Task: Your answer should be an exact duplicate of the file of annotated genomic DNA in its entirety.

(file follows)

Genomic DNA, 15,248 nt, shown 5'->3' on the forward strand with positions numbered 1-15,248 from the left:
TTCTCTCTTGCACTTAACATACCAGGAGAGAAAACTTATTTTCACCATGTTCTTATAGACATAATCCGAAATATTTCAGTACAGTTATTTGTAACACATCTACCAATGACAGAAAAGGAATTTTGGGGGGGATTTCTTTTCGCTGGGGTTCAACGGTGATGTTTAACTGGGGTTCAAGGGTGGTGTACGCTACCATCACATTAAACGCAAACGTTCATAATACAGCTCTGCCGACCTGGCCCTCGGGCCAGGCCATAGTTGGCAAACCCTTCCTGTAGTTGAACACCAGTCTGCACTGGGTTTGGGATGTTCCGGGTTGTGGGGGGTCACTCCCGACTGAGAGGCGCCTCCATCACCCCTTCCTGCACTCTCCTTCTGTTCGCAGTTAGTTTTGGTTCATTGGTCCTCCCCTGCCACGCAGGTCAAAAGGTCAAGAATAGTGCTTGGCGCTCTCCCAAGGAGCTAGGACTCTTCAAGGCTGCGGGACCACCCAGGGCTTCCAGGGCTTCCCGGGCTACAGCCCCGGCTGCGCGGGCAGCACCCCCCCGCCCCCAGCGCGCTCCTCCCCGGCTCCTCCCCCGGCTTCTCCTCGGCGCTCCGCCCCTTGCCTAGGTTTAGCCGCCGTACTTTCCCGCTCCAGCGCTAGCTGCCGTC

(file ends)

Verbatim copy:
Genomic DNA, 15,248 nt, shown 5'->3' on the forward strand with positions numbered 1-15,248 from the left:
TTCTCTCTTGCACTTAACATACCAGGAGAGAAAACTTATTTTCACCATGTTCTTATAGACATAATCCGAAATATTTCAGTACAGTTATTTGTAACACATCTACCAATGACAGAAAAGGAATTTTGGGGGGGATTTCTTTTCGCTGGGGTTCAACGGTGATGTTTAACTGGGGTTCAAGGGTGGTGTACGCTACCATCACATTAAACGCAAACGTTCATAATACAGCTCTGCCGACCTGGCCCTCGGGCCAGGCCATAGTTGGCAAACCCTTCCTGTAGTTGAACACCAGTCTGCACTGGGTTTGGGATGTTCCGGGTTGTGGGGGGTCACTCCCGACTGAGAGGCGCCTCCATCACCCCTTCCTGCACTCTCCTTCTGTTCGCAGTTAGTTTTGGTTCATTGGTCCTCCCCTGCCACGCAGGTCAAAAGGTCAAGAATAGTGCTTGGCGCTCTCCCAAGGAGCTAGGACTCTTCAAGGCTGCGGGACCACCCAGGGCTTCCAGGGCTTCCCGGGCTACAGCCCCGGCTGCGCGGGCAGCACCCCCCCGCCCCCAGCGCGCTCCTCCCCGGCTCCTCCCCCGGCTTCTCCTCGGCGCTCCGCCCCTTGCCTAGGTTTAGCCGCCGTACTTTCCCGCTCCAGCGCTAGCTGCCGTC